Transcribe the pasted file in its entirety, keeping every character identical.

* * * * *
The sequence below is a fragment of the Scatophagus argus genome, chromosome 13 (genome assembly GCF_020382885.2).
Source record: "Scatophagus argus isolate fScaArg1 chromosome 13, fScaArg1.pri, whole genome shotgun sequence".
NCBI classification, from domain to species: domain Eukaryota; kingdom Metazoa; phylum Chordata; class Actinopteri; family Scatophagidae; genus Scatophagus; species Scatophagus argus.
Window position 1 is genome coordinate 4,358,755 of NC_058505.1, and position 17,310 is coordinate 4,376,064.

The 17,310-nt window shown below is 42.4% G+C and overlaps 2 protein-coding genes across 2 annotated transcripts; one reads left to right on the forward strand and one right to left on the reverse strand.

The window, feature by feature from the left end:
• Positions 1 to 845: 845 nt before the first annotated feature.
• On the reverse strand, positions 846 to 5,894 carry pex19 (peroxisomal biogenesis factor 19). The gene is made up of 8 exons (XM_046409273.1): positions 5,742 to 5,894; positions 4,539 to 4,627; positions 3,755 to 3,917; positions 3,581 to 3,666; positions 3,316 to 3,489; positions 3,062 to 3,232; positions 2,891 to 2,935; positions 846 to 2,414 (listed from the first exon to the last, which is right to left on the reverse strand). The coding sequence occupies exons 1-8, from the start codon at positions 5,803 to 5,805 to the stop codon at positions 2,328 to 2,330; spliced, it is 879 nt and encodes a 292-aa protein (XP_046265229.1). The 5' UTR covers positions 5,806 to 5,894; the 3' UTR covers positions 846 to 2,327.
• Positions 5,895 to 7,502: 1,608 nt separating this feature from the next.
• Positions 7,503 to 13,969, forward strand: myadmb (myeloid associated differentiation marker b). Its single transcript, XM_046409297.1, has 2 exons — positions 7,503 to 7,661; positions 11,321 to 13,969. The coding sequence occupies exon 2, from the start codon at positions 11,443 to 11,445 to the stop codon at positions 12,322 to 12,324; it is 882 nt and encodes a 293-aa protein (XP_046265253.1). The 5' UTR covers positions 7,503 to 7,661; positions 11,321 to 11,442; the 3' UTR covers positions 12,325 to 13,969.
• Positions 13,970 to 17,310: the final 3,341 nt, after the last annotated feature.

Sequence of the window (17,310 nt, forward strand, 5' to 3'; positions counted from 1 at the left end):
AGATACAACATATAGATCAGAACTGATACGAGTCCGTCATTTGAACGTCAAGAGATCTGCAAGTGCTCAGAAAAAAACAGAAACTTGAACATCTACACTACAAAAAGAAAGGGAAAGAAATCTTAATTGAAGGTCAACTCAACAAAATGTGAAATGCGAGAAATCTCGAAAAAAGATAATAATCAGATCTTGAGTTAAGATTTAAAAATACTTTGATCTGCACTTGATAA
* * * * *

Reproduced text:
The sequence below is a fragment of the Scatophagus argus genome, chromosome 13 (genome assembly GCF_020382885.2).
Source record: "Scatophagus argus isolate fScaArg1 chromosome 13, fScaArg1.pri, whole genome shotgun sequence".
NCBI classification, from domain to species: domain Eukaryota; kingdom Metazoa; phylum Chordata; class Actinopteri; family Scatophagidae; genus Scatophagus; species Scatophagus argus.
Window position 1 is genome coordinate 4,358,755 of NC_058505.1, and position 17,310 is coordinate 4,376,064.

The 17,310-nt window shown below is 42.4% G+C and overlaps 2 protein-coding genes across 2 annotated transcripts; one reads left to right on the forward strand and one right to left on the reverse strand.

The window, feature by feature from the left end:
• Positions 1 to 845: 845 nt before the first annotated feature.
• On the reverse strand, positions 846 to 5,894 carry pex19 (peroxisomal biogenesis factor 19). The gene is made up of 8 exons (XM_046409273.1): positions 5,742 to 5,894; positions 4,539 to 4,627; positions 3,755 to 3,917; positions 3,581 to 3,666; positions 3,316 to 3,489; positions 3,062 to 3,232; positions 2,891 to 2,935; positions 846 to 2,414 (listed from the first exon to the last, which is right to left on the reverse strand). The coding sequence occupies exons 1-8, from the start codon at positions 5,803 to 5,805 to the stop codon at positions 2,328 to 2,330; spliced, it is 879 nt and encodes a 292-aa protein (XP_046265229.1). The 5' UTR covers positions 5,806 to 5,894; the 3' UTR covers positions 846 to 2,327.
• Positions 5,895 to 7,502: 1,608 nt separating this feature from the next.
• Positions 7,503 to 13,969, forward strand: myadmb (myeloid associated differentiation marker b). Its single transcript, XM_046409297.1, has 2 exons — positions 7,503 to 7,661; positions 11,321 to 13,969. The coding sequence occupies exon 2, from the start codon at positions 11,443 to 11,445 to the stop codon at positions 12,322 to 12,324; it is 882 nt and encodes a 293-aa protein (XP_046265253.1). The 5' UTR covers positions 7,503 to 7,661; positions 11,321 to 11,442; the 3' UTR covers positions 12,325 to 13,969.
• Positions 13,970 to 17,310: the final 3,341 nt, after the last annotated feature.

Sequence of the window (17,310 nt, forward strand, 5' to 3'; positions counted from 1 at the left end):
AGATACAACATATAGATCAGAACTGATACGAGTCCGTCATTTGAACGTCAAGAGATCTGCAAGTGCTCAGAAAAAAACAGAAACTTGAACATCTACACTACAAAAAGAAAGGGAAAGAAATCTTAATTGAAGGTCAACTCAACAAAATGTGAAATGCGAGAAATCTCGAAAAAAGATAATAATCAGATCTTGAGTTAAGATTTAAAAATACTTTGATCTGCACTTGATAA